Butch O'Hare

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Butch O'Hare (St. Louis 1914-1943) was a fighter pilot hero and the first flying Ace of the Navy. O'Hare was honored by naming one of the most-frequently traveled airports after him, in Chicago.

A tremendous marksman with the utmost bravery, O'Hare was instrumental to American success in the Pacific theater against Japan during World War II. On February 20, 1942, O'Hare's fighter plane confronted nine Japanese Mitsubishi G4M "Betty" bombers on the verge of sinking the U.S. aircraft carrier Lexington. O'Hare courageously attacked the V-shaped formation of the bombers directly, despite how his wingman's guns had jammed.

O'Hare maneuvered and fired with unprecedented precision and downed five of the Japanese bombers, including three of them nearly simultaneously. O'Hare's Wildcat fighter plane had ammunition for only 34 seconds of firing, but used it remarkably efficiently. As O'Hare ultimately ran out of ammunition, reinforcements arrived and the U.S. aircraft carrier was saved from being bombed and sunk. O'Hare became the first Congressional Medal of Honor recipient for World War II.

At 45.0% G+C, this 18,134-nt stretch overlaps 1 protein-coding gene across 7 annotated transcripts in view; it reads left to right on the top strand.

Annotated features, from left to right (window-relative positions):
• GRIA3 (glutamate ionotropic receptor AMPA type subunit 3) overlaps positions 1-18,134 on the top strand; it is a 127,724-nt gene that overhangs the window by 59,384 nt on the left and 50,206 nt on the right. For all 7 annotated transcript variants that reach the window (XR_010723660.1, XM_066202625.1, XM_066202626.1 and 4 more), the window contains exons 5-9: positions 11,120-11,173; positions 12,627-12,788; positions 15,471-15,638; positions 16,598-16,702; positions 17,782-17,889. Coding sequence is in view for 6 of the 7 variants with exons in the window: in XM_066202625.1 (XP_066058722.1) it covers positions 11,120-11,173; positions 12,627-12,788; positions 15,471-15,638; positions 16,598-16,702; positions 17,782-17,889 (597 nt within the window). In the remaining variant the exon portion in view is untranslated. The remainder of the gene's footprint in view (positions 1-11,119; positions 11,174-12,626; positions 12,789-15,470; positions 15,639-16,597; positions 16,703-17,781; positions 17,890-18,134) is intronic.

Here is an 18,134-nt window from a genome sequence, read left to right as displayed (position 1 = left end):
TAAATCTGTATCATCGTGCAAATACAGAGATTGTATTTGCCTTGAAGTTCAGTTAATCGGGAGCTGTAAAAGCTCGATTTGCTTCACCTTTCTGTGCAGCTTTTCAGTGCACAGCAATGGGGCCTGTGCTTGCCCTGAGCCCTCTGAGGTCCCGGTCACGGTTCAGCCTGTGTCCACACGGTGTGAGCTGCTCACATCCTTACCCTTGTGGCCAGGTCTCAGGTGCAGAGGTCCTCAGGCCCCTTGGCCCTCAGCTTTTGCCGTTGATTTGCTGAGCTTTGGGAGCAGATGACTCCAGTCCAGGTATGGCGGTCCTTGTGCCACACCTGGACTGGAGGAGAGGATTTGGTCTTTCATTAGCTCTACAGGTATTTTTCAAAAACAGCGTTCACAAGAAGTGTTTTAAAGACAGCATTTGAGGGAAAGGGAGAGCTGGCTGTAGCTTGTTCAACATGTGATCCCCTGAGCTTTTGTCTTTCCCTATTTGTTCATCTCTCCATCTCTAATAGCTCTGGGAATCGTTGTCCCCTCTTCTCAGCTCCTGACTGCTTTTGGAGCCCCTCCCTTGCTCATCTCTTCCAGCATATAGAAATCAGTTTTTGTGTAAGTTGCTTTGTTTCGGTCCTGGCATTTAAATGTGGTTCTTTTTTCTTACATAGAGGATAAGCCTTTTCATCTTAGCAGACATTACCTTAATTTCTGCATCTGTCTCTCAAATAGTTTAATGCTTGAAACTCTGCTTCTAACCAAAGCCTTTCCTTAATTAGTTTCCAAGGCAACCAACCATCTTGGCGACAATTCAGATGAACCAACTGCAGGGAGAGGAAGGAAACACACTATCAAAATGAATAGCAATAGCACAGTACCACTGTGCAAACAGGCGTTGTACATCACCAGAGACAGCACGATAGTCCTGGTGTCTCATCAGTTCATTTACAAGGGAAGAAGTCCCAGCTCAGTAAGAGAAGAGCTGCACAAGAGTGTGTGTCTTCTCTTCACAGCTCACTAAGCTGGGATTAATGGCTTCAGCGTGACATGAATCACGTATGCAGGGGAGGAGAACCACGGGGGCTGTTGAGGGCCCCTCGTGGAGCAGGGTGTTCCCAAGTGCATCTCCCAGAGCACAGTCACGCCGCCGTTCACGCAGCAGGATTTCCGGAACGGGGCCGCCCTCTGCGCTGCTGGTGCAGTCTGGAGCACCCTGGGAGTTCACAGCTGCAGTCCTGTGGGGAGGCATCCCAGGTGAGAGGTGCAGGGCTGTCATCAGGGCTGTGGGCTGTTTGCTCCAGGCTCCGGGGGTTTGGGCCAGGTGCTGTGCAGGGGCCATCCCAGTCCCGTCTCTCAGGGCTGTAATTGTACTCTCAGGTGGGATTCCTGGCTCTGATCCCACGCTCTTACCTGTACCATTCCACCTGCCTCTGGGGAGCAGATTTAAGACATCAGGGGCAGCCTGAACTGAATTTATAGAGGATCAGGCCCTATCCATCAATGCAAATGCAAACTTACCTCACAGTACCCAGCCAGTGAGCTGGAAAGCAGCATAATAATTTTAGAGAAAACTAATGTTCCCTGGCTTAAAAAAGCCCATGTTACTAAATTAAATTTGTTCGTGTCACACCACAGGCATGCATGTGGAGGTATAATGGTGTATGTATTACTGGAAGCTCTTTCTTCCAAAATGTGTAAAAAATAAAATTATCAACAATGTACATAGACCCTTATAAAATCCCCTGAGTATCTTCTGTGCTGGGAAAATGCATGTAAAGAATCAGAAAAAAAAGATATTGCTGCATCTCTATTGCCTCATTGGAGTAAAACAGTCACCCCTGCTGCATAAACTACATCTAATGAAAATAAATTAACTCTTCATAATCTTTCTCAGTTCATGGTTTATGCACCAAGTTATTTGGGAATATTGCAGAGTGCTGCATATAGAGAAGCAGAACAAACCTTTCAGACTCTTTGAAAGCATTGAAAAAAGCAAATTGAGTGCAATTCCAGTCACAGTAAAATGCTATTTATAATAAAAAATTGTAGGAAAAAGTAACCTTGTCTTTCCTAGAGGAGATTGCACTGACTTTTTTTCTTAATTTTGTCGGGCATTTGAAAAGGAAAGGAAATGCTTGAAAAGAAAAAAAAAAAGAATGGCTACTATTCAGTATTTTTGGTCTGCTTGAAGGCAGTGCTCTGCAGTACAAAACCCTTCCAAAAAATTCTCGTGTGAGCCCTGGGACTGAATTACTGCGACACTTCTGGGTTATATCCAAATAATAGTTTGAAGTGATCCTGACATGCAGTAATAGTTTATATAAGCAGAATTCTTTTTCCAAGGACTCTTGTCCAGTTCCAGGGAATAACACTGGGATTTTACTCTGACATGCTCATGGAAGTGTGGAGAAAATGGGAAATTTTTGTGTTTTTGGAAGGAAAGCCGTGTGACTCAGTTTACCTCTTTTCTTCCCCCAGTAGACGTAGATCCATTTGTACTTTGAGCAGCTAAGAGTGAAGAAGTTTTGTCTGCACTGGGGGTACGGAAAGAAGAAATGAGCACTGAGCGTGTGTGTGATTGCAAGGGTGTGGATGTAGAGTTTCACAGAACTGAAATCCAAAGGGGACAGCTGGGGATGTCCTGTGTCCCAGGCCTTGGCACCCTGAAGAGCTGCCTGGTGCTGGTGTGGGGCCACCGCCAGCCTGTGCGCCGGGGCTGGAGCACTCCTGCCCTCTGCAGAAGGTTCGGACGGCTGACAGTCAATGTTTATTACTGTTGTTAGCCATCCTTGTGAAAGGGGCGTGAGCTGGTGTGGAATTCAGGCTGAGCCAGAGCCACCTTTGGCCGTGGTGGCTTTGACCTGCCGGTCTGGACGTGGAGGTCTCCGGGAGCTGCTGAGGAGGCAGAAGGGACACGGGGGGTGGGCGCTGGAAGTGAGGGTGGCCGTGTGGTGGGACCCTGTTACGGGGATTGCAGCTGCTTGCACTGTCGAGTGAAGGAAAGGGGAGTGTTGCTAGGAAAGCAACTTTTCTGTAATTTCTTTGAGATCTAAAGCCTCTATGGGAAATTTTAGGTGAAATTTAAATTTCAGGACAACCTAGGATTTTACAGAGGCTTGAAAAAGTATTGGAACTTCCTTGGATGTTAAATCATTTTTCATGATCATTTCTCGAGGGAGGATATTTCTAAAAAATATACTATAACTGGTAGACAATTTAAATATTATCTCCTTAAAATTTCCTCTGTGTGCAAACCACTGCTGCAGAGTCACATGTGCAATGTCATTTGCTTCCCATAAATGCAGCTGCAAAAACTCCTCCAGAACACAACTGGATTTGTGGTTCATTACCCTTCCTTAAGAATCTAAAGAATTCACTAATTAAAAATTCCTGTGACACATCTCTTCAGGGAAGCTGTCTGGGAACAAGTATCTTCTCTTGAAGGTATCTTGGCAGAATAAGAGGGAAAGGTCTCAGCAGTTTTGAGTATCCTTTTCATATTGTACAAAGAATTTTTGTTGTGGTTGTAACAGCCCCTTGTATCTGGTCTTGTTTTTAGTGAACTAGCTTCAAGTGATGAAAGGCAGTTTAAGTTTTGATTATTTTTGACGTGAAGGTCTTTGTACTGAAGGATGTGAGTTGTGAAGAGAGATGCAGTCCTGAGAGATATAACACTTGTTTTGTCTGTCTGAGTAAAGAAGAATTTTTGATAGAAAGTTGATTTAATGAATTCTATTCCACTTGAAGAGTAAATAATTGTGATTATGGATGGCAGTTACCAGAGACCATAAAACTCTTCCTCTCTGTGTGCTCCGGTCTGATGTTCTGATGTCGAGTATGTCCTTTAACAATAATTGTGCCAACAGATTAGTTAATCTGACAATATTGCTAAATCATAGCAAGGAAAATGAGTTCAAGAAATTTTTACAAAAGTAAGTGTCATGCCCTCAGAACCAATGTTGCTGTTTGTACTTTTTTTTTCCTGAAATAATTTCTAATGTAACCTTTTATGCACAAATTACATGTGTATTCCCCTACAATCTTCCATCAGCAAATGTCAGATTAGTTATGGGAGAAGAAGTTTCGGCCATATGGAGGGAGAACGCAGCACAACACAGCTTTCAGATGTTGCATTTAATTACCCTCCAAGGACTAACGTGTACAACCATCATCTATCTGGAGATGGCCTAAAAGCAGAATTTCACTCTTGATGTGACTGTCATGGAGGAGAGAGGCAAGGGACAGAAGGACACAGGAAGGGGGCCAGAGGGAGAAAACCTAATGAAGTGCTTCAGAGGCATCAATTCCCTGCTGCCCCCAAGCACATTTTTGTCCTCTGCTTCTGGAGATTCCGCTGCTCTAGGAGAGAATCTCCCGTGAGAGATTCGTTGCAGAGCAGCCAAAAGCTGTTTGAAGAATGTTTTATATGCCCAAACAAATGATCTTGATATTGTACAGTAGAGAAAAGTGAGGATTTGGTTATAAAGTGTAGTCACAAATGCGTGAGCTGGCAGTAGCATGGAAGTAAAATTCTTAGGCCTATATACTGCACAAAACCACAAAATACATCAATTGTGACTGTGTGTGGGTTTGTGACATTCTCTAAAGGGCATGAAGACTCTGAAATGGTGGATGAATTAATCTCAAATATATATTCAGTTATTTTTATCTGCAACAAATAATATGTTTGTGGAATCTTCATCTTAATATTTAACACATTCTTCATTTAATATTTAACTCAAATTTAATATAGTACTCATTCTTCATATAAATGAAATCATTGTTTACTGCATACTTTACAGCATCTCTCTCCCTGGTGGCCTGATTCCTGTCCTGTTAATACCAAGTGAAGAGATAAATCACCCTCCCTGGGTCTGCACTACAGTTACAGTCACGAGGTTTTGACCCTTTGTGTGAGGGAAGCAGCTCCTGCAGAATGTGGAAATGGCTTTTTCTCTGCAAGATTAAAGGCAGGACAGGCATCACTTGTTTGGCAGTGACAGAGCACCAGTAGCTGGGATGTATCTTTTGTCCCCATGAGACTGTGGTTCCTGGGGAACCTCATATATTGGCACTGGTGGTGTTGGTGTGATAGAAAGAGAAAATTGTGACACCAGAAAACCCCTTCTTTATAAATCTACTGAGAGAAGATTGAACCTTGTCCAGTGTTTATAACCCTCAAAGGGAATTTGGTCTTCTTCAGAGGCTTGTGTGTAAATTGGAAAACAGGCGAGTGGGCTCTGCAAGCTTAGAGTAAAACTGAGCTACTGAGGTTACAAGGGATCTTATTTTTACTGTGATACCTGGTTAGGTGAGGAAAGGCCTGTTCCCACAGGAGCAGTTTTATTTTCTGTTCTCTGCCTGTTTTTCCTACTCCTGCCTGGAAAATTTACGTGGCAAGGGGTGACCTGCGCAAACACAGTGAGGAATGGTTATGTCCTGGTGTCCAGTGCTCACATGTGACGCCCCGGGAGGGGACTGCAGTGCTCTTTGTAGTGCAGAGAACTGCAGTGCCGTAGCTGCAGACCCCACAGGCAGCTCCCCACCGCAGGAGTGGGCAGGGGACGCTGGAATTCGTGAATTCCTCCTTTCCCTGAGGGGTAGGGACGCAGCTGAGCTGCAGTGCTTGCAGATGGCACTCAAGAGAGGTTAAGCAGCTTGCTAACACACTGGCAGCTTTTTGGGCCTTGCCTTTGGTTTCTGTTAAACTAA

He tragically died in another battle in the Pacific in 1943.

See also